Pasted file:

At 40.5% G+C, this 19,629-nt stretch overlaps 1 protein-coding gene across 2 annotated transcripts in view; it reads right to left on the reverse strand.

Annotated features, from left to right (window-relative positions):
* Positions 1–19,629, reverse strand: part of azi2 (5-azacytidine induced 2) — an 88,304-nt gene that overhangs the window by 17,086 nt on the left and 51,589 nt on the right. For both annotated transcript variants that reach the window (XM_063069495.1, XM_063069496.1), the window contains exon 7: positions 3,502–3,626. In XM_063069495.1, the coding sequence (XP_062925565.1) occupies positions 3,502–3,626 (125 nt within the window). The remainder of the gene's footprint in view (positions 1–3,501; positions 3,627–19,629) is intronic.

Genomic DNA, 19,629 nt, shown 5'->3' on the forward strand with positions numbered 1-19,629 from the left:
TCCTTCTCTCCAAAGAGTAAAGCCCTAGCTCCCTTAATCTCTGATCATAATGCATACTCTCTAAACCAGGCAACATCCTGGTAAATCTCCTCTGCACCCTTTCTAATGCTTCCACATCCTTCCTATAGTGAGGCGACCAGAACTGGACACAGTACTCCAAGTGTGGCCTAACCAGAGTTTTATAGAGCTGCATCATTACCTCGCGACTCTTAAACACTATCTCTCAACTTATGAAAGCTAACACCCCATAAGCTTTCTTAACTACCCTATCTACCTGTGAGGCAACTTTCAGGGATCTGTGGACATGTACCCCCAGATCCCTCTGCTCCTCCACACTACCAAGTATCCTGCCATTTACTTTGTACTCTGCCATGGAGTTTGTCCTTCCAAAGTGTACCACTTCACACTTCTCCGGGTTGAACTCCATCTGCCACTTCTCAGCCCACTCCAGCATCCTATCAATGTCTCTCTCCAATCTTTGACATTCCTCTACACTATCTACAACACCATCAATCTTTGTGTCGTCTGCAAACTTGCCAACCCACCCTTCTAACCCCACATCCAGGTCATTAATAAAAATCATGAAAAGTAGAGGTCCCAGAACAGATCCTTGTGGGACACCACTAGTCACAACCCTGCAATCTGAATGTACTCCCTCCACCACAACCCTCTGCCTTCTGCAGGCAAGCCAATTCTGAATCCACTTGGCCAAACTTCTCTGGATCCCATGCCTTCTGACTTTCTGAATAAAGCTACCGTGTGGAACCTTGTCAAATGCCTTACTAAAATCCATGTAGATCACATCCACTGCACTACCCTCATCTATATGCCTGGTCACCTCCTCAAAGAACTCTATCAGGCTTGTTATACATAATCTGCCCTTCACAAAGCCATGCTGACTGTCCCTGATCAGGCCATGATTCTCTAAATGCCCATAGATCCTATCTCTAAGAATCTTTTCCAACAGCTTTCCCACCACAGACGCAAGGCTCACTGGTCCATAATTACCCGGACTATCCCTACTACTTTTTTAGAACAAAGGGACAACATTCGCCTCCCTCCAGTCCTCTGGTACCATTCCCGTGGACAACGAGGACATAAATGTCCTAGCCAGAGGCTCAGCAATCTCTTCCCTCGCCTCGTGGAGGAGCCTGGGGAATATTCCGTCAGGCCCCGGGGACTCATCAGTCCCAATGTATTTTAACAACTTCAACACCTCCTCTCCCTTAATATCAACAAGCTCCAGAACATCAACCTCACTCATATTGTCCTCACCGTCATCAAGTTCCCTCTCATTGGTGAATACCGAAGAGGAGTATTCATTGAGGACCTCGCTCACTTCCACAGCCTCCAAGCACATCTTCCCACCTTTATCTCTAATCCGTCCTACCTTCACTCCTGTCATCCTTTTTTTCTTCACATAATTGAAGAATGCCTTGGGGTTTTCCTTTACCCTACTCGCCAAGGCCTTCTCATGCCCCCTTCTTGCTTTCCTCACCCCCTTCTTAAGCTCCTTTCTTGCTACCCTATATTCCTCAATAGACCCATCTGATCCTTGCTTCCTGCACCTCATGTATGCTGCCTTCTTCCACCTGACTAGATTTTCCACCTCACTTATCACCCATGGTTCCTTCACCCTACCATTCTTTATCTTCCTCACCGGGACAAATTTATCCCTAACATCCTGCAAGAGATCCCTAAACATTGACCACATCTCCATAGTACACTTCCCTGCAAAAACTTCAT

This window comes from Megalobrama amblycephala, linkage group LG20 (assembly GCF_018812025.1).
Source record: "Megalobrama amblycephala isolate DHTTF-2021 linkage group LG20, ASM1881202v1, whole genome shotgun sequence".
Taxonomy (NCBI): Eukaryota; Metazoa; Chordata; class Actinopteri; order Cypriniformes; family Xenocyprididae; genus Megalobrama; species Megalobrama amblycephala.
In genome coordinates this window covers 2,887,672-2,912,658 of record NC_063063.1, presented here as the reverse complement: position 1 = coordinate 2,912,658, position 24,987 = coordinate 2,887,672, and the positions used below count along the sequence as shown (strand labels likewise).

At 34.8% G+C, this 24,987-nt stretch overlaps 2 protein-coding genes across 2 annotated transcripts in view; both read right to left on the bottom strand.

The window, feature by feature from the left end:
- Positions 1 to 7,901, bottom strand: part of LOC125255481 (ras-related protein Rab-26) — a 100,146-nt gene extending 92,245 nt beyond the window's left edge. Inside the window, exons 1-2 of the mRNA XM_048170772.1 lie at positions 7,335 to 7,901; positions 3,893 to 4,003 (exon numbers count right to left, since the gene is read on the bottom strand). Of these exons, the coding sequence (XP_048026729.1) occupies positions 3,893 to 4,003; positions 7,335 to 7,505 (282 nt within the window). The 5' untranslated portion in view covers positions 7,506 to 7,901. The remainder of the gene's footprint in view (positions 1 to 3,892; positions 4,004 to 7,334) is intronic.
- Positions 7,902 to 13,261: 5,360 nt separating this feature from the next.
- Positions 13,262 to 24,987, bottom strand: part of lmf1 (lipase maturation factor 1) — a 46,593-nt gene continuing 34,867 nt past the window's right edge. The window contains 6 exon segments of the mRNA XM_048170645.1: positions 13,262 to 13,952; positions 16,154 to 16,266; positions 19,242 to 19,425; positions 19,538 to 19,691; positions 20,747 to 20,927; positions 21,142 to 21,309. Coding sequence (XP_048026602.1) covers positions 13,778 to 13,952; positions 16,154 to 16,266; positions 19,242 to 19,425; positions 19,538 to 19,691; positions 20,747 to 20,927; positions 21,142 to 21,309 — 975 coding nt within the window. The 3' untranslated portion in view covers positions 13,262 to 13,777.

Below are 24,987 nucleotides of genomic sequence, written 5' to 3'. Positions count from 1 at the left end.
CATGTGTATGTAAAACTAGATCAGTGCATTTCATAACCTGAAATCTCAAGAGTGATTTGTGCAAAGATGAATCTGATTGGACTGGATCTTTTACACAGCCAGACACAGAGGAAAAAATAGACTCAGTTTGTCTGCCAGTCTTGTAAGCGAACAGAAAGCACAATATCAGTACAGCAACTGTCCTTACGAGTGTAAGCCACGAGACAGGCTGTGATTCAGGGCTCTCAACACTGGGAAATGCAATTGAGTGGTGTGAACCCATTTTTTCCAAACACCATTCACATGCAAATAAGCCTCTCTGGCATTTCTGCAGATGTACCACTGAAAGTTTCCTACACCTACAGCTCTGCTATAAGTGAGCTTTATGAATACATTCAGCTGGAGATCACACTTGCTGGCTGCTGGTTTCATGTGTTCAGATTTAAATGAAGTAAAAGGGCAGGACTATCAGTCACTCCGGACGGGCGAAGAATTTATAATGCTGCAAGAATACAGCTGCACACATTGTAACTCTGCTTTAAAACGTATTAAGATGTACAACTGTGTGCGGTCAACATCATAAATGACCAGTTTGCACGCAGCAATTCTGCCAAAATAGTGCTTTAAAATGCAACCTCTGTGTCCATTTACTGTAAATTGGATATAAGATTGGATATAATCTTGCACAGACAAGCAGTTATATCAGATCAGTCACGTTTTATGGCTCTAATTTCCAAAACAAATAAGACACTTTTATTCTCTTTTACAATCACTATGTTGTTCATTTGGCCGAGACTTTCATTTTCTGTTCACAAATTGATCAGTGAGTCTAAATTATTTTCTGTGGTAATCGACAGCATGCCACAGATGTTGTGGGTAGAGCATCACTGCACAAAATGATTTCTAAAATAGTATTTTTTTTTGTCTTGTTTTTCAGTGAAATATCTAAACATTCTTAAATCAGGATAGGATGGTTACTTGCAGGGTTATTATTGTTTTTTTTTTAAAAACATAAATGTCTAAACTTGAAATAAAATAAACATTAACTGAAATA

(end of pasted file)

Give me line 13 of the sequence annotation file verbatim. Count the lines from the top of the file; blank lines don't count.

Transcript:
- Positions 7,902 to 13,261: 5,360 nt separating this feature from the next.